Student expelled on plagarism charges: “It just makes me sick”
Junior Nyan Fosling was expelled from the University of Puget Sound earlier this week after a lengthy investigation involving serious allegations of plagiarism, academic dishonesty and intellectual property theft.
Reports began as early as six months ago, when a professor anonymously communicated with officials that one of their students was showing strange, clichéd behavior, without explaining to anyone what he was doing. After a long process of comparing and analyzing these behavioral patterns with notable published works, authorities officially charged Fosling with emulating several well-known characters, shaping his own life to imitate art without citing any sources.
While Fosling adamantly denies these charges, authorities and some professors believe his entire identity may be plagiarized.
“At a liberal arts institution like this, one of the most important things these students gain is a chance to broaden their intellectual horizons, explore their true selves, and become exposed to a vast swath of culture,” said Tonald Rhombus, the University’s president, “which is why we investigate this kind of plagiarism very seriously. Not only is passing other people’s personality characteristics as your own intellectually dishonest, it’s also not fair to the student responsible. They’re missing out on a really good shot at authenticity. I mean, their parents are paying out the butt to make sure their children can become who they are, I mean, who they’re going to be … already … you know what I mean. Become who they already were going to be before, but now for real and stuff. Like … you know. Anyway, it just makes me sick.”
According to Fosling, none of his sources were the exclusive portrayers of any of his behavior, and much of it, he claims, already existed in his psyche as essential human archetypes. He and some friends, however, did develop a desire yo change something in their lives.
“At first, it was supposed to be harmless,” Fosling told us. “Just exploring our own identities and trying to come into ourselves. Then one night Steven brought over a copy of The Maltese Falcon, and we were so moved by Humphrey Boggart’s character, so impressed by his calm fortitude, his certainty, his fearlessness in the face of danger, his dry wit and charm, and his firm albeit unconventional moral compass that we found ourselves thinking like him, acting like him. What would Sam Spade do in this situation? I guess that’s when it got a little out of hand.”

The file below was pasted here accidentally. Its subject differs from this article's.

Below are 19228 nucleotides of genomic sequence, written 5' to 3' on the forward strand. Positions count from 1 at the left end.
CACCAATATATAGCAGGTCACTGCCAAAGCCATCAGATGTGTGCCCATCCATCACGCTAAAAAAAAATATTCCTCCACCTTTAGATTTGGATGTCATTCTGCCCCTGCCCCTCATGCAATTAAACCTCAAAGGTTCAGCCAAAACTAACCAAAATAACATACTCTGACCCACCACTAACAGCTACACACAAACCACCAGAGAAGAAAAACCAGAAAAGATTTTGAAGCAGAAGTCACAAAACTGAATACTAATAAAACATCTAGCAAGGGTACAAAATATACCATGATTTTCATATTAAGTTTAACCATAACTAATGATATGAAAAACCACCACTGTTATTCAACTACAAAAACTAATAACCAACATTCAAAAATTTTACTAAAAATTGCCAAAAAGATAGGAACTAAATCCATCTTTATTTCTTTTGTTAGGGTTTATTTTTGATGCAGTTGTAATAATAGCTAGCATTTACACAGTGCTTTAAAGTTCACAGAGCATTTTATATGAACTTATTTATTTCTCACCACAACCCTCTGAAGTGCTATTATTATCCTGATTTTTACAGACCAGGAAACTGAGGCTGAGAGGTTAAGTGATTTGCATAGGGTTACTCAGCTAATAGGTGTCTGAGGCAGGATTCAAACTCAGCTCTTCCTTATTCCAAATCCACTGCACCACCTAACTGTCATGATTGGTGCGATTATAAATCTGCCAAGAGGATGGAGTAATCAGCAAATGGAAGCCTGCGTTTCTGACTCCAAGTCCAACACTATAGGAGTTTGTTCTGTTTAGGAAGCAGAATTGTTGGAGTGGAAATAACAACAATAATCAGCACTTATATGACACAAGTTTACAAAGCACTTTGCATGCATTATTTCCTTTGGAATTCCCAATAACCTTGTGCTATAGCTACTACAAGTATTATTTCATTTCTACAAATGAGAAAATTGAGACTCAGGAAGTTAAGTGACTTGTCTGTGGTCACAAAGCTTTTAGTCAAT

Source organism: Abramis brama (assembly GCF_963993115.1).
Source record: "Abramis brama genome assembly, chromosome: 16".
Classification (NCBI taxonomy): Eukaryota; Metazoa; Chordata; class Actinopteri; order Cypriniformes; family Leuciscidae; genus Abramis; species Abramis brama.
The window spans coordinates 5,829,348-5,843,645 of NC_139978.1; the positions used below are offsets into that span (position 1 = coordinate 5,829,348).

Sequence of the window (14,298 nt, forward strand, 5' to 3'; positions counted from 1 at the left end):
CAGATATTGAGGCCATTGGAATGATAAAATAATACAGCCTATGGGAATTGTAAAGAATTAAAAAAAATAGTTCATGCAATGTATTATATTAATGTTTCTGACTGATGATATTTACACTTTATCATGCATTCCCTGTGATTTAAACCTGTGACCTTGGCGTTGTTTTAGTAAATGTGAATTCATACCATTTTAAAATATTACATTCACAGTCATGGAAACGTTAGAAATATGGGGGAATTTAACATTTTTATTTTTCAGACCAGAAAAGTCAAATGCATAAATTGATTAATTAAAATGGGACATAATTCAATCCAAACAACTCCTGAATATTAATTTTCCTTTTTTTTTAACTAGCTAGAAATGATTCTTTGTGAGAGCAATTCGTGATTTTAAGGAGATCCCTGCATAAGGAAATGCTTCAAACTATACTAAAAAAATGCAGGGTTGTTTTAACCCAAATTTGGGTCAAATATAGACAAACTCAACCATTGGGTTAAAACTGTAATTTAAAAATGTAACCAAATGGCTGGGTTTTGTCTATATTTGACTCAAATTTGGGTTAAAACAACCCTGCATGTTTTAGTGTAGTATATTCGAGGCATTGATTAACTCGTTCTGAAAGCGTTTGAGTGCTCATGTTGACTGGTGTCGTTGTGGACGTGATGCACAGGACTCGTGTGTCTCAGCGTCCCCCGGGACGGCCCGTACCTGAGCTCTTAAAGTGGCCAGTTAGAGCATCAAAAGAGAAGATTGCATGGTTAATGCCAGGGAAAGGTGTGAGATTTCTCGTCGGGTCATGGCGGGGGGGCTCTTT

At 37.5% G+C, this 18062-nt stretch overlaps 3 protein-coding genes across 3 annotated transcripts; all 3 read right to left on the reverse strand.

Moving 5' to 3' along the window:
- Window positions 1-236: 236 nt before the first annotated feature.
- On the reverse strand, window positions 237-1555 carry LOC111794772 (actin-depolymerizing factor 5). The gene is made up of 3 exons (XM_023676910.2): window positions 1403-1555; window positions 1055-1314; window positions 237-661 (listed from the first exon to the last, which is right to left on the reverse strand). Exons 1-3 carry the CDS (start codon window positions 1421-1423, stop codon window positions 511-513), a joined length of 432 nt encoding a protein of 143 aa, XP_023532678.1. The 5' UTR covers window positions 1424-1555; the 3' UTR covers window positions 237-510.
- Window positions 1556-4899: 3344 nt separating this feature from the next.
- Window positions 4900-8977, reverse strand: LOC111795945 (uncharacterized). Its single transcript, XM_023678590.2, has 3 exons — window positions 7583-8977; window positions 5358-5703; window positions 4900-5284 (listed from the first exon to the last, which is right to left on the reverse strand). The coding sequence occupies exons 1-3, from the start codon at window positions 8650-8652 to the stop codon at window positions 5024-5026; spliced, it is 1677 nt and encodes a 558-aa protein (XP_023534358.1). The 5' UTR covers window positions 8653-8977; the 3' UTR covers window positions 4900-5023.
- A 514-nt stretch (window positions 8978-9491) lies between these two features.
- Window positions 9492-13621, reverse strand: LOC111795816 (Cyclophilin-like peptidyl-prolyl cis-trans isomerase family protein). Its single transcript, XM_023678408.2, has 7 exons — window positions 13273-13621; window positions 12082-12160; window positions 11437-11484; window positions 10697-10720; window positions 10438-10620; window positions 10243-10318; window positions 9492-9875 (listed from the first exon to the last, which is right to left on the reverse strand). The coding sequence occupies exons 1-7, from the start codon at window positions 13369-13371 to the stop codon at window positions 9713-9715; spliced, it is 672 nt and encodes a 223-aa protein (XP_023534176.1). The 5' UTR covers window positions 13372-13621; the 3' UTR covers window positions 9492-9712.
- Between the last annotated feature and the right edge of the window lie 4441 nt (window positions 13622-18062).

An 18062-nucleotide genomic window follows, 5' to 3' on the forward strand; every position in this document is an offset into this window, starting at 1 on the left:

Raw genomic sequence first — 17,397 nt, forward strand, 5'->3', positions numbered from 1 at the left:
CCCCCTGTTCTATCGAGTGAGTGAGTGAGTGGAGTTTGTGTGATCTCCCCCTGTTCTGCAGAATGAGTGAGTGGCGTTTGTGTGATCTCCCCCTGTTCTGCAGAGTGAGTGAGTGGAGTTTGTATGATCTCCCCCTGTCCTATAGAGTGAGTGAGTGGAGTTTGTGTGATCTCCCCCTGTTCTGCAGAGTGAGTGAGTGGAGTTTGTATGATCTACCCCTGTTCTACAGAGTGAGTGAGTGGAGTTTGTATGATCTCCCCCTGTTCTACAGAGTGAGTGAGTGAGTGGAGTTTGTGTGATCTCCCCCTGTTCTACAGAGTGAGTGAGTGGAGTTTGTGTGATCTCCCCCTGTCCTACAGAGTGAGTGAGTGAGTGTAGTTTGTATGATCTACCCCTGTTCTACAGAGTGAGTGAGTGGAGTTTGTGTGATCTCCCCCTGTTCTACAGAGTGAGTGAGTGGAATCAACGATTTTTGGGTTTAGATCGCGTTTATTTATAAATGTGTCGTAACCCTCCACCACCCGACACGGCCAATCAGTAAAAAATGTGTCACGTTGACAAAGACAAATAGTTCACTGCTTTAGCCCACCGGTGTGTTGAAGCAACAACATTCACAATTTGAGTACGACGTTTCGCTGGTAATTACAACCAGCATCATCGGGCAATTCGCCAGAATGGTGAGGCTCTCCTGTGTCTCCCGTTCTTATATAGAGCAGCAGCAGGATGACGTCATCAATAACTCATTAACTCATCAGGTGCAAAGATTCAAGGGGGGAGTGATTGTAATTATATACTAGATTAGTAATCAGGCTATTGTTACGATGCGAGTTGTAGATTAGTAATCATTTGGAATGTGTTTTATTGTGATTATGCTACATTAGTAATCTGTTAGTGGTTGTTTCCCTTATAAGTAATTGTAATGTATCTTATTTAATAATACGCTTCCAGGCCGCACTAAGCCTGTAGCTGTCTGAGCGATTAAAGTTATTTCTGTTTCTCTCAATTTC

Soon, Fosling was expanding his influences, looking to a broader selection of detective fiction to find positive attributes. Soon after, friends of his began to note that he was showing signs of the pretentiousness of Hercule Poirot, the grandmotherly kindness of Miss Marple, the manic mood swings of Sherlock Holmes and agile grace of Dwayne Johnson.
“Then it started getting more intense,” said Fosling, describing his dark turns through Tarantino films, the existential angst of Dostoevsky, his LSD-ridden month of Leary, Kerouac and Kesey and the soul-crushing apathy of Beavis and Butthead.
Fosling began living out torrid love affairs, performing heroic feats of bravery, questioning his own meaning, going on road trips and attending high society art parties at which he always felt out of place, because even though he now belonged to this echelon, it was only through his writing that this social mobility occurred, and he found the whole thing both bemusing and frustratingly frivolous.
It all came to a climax last week, when Fosling, after finishing all of T.S. Eliot’s poetry, realized he couldn’t cultivate his personality any further and went into a hypnotic trance, alarming his roommate. Authorities found stacks of journals serving as solid evidence that these impersonations were premeditated and deliberate, and not just coincidences that he used all the exact same words as his sources.
If further charges are pressed, Fosling could pay up to $25,000 in fines and have to personally apologize to Jack Nicholson for just butchering the Joker.